Most people are aware that a stroke can affect you physically, but stroke can also cause difficulties that are harder to see. After a stroke, you may have difficulty with your memory, your attention, with making decisions and with understanding.
Thirty-five to 44 percent of stroke survivors find themselves with cognitive impairments for a short time after their strokes. About a third of these people experience impairments for a longer time.
If a stoke survivor has cognition issues, try the following:
- Use internal memory strategies or spaced retrieval training to solidify memories
- Practice tasks that are difficult, while offering support, to build independence
- Use external strategies for improving memory (e.g. memory books, smartphone apps)
- Try strategies to strengthen executive functioning (e.g. “plan, do, review”)
- Establishing routines and schedules
- Use exercises or software to retrain discrete cognitive processes such as attention (see below)
- Lumosity (visitors have free but limited access to online courses).
- SharpBrains have a list online teasers and games categorized under memory, attention, language, etc.
- BrainHQ from PositScience offer some free brain games when you resister, but mostly sells their standalone programs.
- CogniFit offers free online games that you fully unlock for $19.95/month.
- If you are an AARP member, go to their Staying Sharp website to explore articles, games, and recipes that promote brain health.
- If you have an iPad, you can buy the Spaced Retrieval TherAppy app ($4.99), which works on improving memory of names, facts, and routines.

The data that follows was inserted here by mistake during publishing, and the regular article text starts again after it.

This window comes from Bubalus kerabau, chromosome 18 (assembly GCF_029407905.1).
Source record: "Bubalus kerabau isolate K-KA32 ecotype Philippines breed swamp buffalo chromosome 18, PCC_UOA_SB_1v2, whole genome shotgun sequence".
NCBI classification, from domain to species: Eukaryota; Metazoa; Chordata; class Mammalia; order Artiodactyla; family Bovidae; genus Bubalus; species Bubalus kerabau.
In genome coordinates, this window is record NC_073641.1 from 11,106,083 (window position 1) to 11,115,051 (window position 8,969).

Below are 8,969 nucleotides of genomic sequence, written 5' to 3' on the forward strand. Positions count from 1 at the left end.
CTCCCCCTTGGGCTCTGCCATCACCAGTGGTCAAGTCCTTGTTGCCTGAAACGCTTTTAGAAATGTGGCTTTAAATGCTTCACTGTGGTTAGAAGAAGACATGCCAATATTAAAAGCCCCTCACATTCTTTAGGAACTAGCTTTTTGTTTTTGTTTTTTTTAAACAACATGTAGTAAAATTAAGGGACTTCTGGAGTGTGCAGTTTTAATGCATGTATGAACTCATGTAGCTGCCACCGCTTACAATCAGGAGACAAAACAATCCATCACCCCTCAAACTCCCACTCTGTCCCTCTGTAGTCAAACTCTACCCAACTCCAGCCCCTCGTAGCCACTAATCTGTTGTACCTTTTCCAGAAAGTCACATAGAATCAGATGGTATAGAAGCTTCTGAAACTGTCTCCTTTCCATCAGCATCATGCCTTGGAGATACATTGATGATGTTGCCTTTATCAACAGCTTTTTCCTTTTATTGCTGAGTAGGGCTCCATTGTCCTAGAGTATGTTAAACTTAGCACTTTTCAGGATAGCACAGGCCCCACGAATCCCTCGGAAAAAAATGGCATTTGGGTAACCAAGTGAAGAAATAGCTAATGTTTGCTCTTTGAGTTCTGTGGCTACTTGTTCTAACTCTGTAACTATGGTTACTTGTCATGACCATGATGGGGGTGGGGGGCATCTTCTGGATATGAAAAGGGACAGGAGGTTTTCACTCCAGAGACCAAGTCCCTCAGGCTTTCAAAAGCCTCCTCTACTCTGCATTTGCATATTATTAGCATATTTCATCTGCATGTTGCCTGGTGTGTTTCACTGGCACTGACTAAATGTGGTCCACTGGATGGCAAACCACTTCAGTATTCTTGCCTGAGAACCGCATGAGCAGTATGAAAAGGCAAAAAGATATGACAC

- Dakim Brain Fitness uses vibrant imagery, videos, music, humor, storytelling to work on long-term memory, short-term memory, language, computation, visuo-spatial orientation and critical thinking.
- If you are on the computer often, you can use free electronic calendars with alarm reminders. They can be used not only for appointments but "things to do" as well. Examples are Google Calendar or Yahoo Calendar,
- Play Concentration-like games on your phone or tablet.
Even if a stroke survivor has no cognitive deficits, using the "Mind drives movement" manta, they can use mental practice to improve physical deficits. Mental practice is a approach in which an individual repetitively rehearses a physical skill using only their mind. Like common strategies known as “visualization” and “imagery,” mental practice triggers the brain’s motor, sensory, and perception centers just like when performing a physical task.
For an interesting discussion about this training strategy, see Using the Mind to Reclaim Movement. Mental practice is most often presented by listening to audio recordings (like these) that capture what it looks like and feels like to perform an activity. The listener follows along by imagining their body performing a task in a relaxed and self-reflective state of mind.